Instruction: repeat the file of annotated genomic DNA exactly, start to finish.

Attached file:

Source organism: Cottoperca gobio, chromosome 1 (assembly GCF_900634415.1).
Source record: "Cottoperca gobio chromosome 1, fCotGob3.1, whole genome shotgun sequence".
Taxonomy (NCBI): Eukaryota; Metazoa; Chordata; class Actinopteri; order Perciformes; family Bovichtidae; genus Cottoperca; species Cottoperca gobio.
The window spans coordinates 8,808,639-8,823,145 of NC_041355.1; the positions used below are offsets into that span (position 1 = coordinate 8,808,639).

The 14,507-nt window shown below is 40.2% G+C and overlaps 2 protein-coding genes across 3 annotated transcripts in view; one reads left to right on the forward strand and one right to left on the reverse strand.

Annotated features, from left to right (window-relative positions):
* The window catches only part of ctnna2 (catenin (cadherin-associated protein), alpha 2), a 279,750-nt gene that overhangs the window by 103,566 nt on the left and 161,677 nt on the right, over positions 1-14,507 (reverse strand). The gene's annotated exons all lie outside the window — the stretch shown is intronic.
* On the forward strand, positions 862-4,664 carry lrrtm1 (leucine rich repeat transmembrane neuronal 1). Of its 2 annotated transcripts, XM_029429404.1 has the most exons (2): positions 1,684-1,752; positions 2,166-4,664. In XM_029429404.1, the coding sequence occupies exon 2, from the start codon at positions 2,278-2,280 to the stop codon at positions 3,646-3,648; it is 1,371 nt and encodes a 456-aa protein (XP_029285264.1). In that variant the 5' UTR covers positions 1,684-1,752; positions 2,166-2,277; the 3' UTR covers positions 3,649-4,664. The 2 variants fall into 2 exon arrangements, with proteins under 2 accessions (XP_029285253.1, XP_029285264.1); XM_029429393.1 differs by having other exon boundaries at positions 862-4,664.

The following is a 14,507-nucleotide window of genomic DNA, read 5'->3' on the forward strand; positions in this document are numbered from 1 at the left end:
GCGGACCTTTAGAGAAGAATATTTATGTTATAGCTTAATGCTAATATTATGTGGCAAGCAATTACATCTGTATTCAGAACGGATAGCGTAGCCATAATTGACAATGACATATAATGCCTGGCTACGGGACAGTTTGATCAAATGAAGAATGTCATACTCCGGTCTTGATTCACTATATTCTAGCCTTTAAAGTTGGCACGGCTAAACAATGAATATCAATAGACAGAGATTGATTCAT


Source organism: Cottoperca gobio, chromosome 1 (assembly GCF_900634415.1).
Source record: "Cottoperca gobio chromosome 1, fCotGob3.1, whole genome shotgun sequence".
Taxonomy (NCBI): Eukaryota; Metazoa; Chordata; class Actinopteri; order Perciformes; family Bovichtidae; genus Cottoperca; species Cottoperca gobio.
The window spans coordinates 8,808,639-8,823,145 of NC_041355.1; the positions used below are offsets into that span (position 1 = coordinate 8,808,639).

The 14,507-nt window shown below is 40.2% G+C and overlaps 2 protein-coding genes across 3 annotated transcripts in view; one reads left to right on the forward strand and one right to left on the reverse strand.

Annotated features, from left to right (window-relative positions):
* The window catches only part of ctnna2 (catenin (cadherin-associated protein), alpha 2), a 279,750-nt gene that overhangs the window by 103,566 nt on the left and 161,677 nt on the right, over positions 1-14,507 (reverse strand). The gene's annotated exons all lie outside the window — the stretch shown is intronic.
* On the forward strand, positions 862-4,664 carry lrrtm1 (leucine rich repeat transmembrane neuronal 1). Of its 2 annotated transcripts, XM_029429404.1 has the most exons (2): positions 1,684-1,752; positions 2,166-4,664. In XM_029429404.1, the coding sequence occupies exon 2, from the start codon at positions 2,278-2,280 to the stop codon at positions 3,646-3,648; it is 1,371 nt and encodes a 456-aa protein (XP_029285264.1). In that variant the 5' UTR covers positions 1,684-1,752; positions 2,166-2,277; the 3' UTR covers positions 3,649-4,664. The 2 variants fall into 2 exon arrangements, with proteins under 2 accessions (XP_029285253.1, XP_029285264.1); XM_029429393.1 differs by having other exon boundaries at positions 862-4,664.

The following is a 14,507-nucleotide window of genomic DNA, read 5'->3' on the forward strand; positions in this document are numbered from 1 at the left end:
GCGGACCTTTAGAGAAGAATATTTATGTTATAGCTTAATGCTAATATTATGTGGCAAGCAATTACATCTGTATTCAGAACGGATAGCGTAGCCATAATTGACAATGACATATAATGCCTGGCTACGGGACAGTTTGATCAAATGAAGAATGTCATACTCCGGTCTTGATTCACTATATTCTAGCCTTTAAAGTTGGCACGGCTAAACAATGAATATCAATAGACAGAGATTGATTCAT